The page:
Discrimination of Women in Public Spaces and the Islamic perspective

by Oct 28, 2023Opini0 comments

Oleh: Fiqih Aisyatul Farohah, M.Hum. (Dosen Tetap Institut Agama Islam Tarbiyatut Tholabah Lamongan)

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The meaning of gender given by the dictionary refers to sex or gender, whereas sex refers to reproductive functions. Gender is not related to reproductive functions. All humans in a space shape culture as a gender system, a symbolic system, or a system of meanings that connects sex to cultural content according to social values and hierarchies. The gender-sex system is a socio-cultural construction and a semiotic tool, a system of representation that gives meaning to individuals in society. The construction of gender is fundamentally caused by heterosexual discourse. Gender is a politics that then develops into body politics (Lauretis 1987, p. 4).

Judith Butler says gender is performative acts. Gender is like a performance with repeated actions, not something that is stagnant, but can change at any time. Gender is shaped to follow a model of truth and falsehood that serves as gender control and helps regulate social policy (Butler 1988, p. 528).

Gender is not innate; it is a fluid, uncertain process characterized by contestation, ambivalence, and change. The approach used places gender in the interrelated ideological and material realms of a dynamic, modernized territory (Ong and Peletz 1995, p. 1). Gender can be shaped or changed depending on place, ethnicity, race, nation, culture, social status, ideology, religious understanding, law, economy, politics, time, and era (Sumaryati 2018, p. 215).

Gender distinctions in society result in constructs that condition women biologically to be socio-culturally feminine. Based on this construct, a woman is obliged to act like a socio-cultural woman (Butler 1988, p. 525). This means that the values and norms of society govern a woman (feminine). Women must project themselves to gain positive value from the society around them. This is what Butler refers to as performative action.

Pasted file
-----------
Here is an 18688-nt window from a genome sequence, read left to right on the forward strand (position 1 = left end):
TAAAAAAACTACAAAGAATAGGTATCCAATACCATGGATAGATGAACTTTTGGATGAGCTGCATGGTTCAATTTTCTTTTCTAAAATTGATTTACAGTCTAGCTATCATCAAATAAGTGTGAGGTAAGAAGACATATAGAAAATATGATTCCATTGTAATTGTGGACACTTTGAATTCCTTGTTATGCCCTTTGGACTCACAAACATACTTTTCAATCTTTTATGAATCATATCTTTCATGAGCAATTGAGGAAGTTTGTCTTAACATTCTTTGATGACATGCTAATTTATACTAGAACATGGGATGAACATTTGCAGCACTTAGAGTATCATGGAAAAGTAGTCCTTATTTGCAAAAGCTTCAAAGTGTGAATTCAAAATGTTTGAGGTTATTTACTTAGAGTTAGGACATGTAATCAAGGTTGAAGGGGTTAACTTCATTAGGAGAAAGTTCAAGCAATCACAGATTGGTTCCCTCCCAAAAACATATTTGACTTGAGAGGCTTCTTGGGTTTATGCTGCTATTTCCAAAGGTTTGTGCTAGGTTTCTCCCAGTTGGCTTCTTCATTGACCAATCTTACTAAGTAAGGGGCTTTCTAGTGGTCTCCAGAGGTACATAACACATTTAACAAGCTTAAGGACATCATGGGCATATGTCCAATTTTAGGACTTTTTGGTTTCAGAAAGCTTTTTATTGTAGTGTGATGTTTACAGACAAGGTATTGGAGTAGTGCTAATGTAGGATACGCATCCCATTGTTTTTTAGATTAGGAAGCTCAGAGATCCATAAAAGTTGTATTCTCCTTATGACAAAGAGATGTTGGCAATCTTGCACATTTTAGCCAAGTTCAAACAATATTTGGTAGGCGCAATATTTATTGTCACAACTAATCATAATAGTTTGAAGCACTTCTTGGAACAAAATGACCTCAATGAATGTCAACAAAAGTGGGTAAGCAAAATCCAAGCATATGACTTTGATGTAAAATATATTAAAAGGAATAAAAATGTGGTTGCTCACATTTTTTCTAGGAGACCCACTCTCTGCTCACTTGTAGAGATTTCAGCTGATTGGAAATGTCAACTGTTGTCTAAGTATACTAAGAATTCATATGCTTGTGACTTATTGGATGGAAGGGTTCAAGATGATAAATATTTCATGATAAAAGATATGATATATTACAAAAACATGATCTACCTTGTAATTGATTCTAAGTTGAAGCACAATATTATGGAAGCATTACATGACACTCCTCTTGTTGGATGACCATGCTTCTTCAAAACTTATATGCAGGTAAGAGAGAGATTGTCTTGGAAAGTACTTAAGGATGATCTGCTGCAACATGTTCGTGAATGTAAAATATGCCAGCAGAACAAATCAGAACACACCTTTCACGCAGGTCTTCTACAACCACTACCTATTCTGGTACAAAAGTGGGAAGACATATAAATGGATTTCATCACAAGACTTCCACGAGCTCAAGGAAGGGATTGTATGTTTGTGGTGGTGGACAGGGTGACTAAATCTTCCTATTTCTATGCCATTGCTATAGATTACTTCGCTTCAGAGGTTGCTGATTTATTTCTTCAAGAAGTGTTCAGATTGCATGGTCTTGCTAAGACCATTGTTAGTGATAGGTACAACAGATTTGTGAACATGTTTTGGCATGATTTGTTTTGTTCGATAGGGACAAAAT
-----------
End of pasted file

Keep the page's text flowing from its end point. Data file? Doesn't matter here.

In addition, there are several forms of gender injustice, including stereotyping, marginalization, subordination, double burden, and violence. Stereotyping (labeling) is a negative view or labeling of someone because of a particular gender. Marginalization is the cornering and restriction of a person based on gender both economically and socially despite having a very large role.

Subordination means a view of gender that places women’s roles as second-class or less important. Double burden is a view and action that considers a particular gender to have a domestic role as well as an additional breadwinner. Violence means verbal and physical attacks that affect the psychology, health, and safety of a particular gender, especially women. The last is exploitation, which is the utilization, utilization, extortion, and exploitation of a person based on gender for certain interests (Sumaryati 2018, p. 216; Rokhimah 2014, pp. 141-143).

One of the important teachings of Islam in educating children is to educate without distinguishing between genders. As creatures of God, who have the same potential content, boys and girls need to be educated without differences in treatment. With relatively equal treatment, the potential of boys and girls as Muslim and Muslimah human beings can develop optimally without being hampered by gender differences.

The Quran places women as noble figures. Ten suras discuss women. The two most widely known suras are Surah An-Nisa’ (An-Nisa’ Al-Kubra) and Surah Al-Talaq (Al-Nisa’ Al-Sughra). Other surahs include Al-Baqarah, Al-Ma’idah, Al-Nur, Al-Ahzab, Al-Mumtahanah and Al-Tahrim. In addition, there are one hundred mentions of women in twenty suras. Some traditions contain many descriptions of women (Ramli 2010, p. 50). This means that the Quran does not discredit women or position women below men. In other words, the Quran contains a balance or equality between men and women. Thus, both men and women have the same rights, especially in the public domain.